The first revolver manufactured by Smith & Wesson was the aptly named Model 1. It was the first commercially successful revolver to use rimfire cartridges and held 7 rounds of what is now known as 22 Short.
Hardly what most of us would consider a “Manstopper”, the Model 1 was in popular demand with the outbreak of the American Civil War as soldiers from all ranks on both sides of the conflict made private purchases of the revolvers for self-defense. So much that orders for the Model 1 revolver outpaced the factory’s production capabilities, forcing Smith & Wesson to expand into a new facility and began experimenting with a new cartridge design more suitable than the .22 Short in 1860.
We’ll look at that one down the road.
Mark Twain famously wrote of the Model 1 in his book, Roughing It:
“I was armed to the teeth with a pitiful little Smith & Wesson’s seven-shooter, which carried a ball like a homeopathic pill, and it took the whole seven to make a dose for an adult. But I thought it was grand. It appeared to me to be a dangerous weapon. It only had one fault—you could not hit anything with it. One of our “conductors” practiced awhile on a cow with it, and as long as she stood still and behaved herself she was safe; but as soon as she went to moving about, and he got to shooting at other things, she came to grief.“
What is surprising is that the Model 1 was a brisk seller from 1857 through 1882 when it was finally dropped from production.
Let that sink in.
By 1873 you had the choice of more powerful cartridges in a package not much bigger than the Model 1. Yet not only did S&W sell close to 1/4 million of these little pipsqueaks over a 25 year period (an average of 10,000 a year) but companies such as Manhattan Firearms Company, Ethan Allen Arms Works, Merwin & Bray, and National Arms Company knocked them off stateside as did countless foreign companies in Belgium, Spain, Mexico, and Germany.
These guns were popular because they were small. They may not have been what the Texas Rangers, US Cavalry or Pinkerton Agents would have carried, but were most likely bought by the owners of General Stores, City gentry and town folk carried to protect themselves in the cities of the period.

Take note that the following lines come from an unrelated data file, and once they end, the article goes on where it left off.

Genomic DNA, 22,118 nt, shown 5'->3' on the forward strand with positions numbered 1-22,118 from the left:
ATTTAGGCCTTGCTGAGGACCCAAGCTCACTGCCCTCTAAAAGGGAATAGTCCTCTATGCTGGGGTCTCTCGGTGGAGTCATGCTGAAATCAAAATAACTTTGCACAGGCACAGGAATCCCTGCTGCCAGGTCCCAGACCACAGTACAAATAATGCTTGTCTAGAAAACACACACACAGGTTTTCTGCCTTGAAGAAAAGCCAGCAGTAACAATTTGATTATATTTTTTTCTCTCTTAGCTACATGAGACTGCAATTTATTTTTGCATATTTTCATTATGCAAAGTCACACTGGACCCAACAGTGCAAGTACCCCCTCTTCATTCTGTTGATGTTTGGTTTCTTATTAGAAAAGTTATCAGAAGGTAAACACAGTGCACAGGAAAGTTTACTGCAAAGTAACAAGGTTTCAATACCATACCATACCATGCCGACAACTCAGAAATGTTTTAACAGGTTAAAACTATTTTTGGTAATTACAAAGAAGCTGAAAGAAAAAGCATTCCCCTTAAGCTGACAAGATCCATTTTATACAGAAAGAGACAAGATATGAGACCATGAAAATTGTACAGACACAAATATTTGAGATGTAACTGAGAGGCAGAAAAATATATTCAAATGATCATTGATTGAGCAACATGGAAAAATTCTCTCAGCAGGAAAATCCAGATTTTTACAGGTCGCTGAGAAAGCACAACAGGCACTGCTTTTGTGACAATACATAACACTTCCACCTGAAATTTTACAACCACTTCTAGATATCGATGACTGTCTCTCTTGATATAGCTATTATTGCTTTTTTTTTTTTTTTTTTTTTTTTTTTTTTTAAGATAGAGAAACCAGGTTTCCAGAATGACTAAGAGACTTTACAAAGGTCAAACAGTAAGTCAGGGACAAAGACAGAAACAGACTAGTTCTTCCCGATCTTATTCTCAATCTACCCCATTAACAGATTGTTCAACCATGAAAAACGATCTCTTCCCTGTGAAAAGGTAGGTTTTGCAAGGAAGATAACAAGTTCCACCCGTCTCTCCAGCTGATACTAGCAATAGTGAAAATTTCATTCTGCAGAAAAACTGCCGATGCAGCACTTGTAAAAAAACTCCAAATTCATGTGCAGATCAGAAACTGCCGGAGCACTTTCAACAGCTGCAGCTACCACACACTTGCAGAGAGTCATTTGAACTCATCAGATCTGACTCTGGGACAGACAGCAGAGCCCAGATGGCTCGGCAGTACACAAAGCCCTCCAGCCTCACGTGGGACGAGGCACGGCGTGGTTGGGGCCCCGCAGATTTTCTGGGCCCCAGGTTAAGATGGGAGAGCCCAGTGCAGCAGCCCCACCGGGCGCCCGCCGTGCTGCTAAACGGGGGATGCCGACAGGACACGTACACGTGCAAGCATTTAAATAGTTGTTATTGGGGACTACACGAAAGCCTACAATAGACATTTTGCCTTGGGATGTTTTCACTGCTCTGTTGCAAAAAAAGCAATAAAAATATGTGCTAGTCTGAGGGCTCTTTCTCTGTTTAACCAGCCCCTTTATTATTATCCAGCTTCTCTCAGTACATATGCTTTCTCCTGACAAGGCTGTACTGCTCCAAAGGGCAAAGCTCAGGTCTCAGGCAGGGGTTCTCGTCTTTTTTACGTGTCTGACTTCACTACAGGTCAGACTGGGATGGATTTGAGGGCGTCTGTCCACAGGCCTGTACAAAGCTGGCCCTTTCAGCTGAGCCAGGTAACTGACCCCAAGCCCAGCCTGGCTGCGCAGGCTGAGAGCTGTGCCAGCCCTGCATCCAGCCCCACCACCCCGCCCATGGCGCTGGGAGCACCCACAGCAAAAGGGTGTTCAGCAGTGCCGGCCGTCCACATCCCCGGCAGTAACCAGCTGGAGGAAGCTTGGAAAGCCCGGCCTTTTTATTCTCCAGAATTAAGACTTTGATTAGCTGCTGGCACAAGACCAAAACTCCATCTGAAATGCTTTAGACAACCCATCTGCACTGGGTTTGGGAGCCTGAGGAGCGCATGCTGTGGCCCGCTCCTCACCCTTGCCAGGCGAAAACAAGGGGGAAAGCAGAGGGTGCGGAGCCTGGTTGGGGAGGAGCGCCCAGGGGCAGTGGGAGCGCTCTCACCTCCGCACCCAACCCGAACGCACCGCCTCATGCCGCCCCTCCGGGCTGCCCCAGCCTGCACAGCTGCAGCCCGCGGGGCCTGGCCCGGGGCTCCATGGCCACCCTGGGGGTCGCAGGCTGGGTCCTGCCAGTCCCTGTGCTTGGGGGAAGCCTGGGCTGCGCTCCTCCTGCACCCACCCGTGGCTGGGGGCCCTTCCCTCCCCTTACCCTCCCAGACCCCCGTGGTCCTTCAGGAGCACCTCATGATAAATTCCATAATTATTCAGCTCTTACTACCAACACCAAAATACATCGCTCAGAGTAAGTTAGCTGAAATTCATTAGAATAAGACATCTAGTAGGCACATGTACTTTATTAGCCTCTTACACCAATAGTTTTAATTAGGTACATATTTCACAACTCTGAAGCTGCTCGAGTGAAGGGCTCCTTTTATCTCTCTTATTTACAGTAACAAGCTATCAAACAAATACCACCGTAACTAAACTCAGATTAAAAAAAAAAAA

The first two versions of the Model 1 were very similar. they had square butts, a brass frame, unfluted cylinder and were “tip-up” revolvers. What that means is in order to load or unload, you had to depress a catch at the bottom of the frame in front of the cylinder and rotate the barrel 180 degrees upward.
Next, the cylinder had to be removed in order to load it or unload it. It may sound like a tedious and slow process because it was, but it was still quicker than doing the same to a cap-and ball muzzle loading revolver or single shot muzzle loading pistol.
The “ejector rod” is that pointy thing that rides under the barrel, you would have to push the cylinder face against that 7 times to clear the cylinder.
Ours is the third variant with a bird’s head grip, cast iron frame, and a fluted cylinder. Still a tip-up model, but despite it being 150 years old, it has a more streamlined look and feel than the first two incarnations.
It is one of three pieces in our collection that does not make it out to the range at all.
Primitive metallurgy coupled with modern smokeless powder (yes even in a 22 Short) makes for an unsafe condition and we prefer to keep all of our fingers. Besides, we doubt that Smith & Wesson would be able to help us out with replacement parts if something did go wrong!
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